When Research in Motion announced its PlayBook this week, at first it looked like it might be an Apple iPad wanna-be. That first impression turned out to be wrong. The PlayBook is about as different from the iPad as a tablet can be, and still be a tablet device.
The most obvious difference is that the device depends on being paired with a BlackBerry smartphone for its 3G connectivity. Less obvious is its ability to work in a BlackBerry Enterprise Server environment, its dual-core processor supporting the multi-tasking QNX operating system, and dual cameras to support video conferencing. While the device looks a little like an iPad, and while it does some things like use internal accelerometers to orient the image, it's really a BlackBerry add-on.
Unlike the iPad, the PlayBook is advertised as being enterprise-ready, with enterprise-class security and communications. A look at the Playbook website reveals a series of features that make up the device, a list of specifications, and a video of the device in action. One key feature that's mentioned, but not stressed, is that the PlayBook apparently depends on a Bluetooth link to a BlackBerry smartphone for a number of functions. Exactly what the capabilities without a BlackBerry are isn't made clear, but it does have access to the outside world using Wi-Fi.
The ability to tether to a BlackBerry device using Bluetooth may be RIM's way of getting around the need for a wide variety of 3G radios in the device, and nothing more. Of course, it also lets the tablet sync with whatever's on the BlackBerry. Clearly, until someone gets their hands on one of these, there's no way to be totally sure how this all fits together.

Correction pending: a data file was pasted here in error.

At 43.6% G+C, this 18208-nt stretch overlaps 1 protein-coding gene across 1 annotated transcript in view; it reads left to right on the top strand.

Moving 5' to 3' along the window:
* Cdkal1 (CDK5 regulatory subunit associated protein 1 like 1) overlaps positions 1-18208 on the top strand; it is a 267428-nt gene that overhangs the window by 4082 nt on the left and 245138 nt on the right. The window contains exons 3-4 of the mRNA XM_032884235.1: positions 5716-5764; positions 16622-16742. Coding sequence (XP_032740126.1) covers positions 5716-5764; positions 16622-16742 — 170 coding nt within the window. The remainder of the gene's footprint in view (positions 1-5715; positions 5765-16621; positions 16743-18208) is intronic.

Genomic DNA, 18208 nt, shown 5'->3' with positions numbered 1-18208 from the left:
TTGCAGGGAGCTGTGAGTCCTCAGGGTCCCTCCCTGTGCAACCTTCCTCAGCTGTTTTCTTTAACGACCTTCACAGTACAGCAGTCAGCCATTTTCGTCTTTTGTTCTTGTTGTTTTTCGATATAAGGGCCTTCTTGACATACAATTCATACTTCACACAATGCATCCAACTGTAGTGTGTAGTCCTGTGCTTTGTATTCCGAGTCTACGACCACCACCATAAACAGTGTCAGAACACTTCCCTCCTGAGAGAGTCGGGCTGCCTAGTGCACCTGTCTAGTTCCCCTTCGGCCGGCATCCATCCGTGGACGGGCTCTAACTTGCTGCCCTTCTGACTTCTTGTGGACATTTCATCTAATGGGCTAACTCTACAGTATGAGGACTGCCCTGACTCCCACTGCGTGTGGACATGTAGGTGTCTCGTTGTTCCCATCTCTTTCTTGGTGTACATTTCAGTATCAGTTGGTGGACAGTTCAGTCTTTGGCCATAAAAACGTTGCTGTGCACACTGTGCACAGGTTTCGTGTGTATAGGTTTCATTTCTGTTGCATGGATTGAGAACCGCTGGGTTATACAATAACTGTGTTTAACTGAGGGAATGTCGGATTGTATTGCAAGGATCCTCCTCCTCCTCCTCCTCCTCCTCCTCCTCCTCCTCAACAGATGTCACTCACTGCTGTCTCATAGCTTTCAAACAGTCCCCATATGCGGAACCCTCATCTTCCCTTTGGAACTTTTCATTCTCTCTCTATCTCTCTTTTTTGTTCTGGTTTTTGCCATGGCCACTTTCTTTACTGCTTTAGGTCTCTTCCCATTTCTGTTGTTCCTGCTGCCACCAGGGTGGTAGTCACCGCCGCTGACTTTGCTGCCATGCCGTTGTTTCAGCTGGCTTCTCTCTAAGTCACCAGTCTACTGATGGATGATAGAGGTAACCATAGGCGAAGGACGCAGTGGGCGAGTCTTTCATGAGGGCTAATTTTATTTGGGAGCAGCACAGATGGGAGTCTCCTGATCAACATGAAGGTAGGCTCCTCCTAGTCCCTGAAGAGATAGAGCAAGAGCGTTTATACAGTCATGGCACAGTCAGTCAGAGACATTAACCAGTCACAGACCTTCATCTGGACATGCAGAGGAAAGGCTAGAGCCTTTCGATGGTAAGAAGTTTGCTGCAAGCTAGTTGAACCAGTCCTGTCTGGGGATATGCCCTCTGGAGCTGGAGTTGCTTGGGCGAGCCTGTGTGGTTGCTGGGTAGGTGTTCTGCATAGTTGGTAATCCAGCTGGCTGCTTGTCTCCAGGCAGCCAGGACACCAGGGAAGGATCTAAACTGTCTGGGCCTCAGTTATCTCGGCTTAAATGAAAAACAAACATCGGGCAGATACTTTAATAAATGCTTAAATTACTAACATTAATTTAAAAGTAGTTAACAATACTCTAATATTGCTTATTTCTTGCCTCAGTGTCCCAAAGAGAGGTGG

What's also not clear is application support for the PlayBook. RIM has an app store for BlackBerry devices, but it's nowhere near as comprehensive as the stores for Android or iOS devices. On the other hand, applications for BlackBerry devices don't need to come from RIM-anyone can create a BlackBerry app and send it to their device. It's likely that the PlayBook will be open to outside apps, as is the BlackBerry.
The availability of applications for the PlayBook will be very important to its success. There's no question that RIM will create at least some enterprise applications for the device, but the real issues will be the range and quality of applications. Because the PlayBook can't run applications designed for the BlackBerry smartphone, this will have to be an all-new effort.
So the secret is out-there really is a RIM tablet device. But seeing a demonstration video and a spec sheet doesn't tell you how well the device will work in the real world. For RIM's sake, it needs to work well and sell well in the real world. If the reality is as cool as the demo, perhaps it will.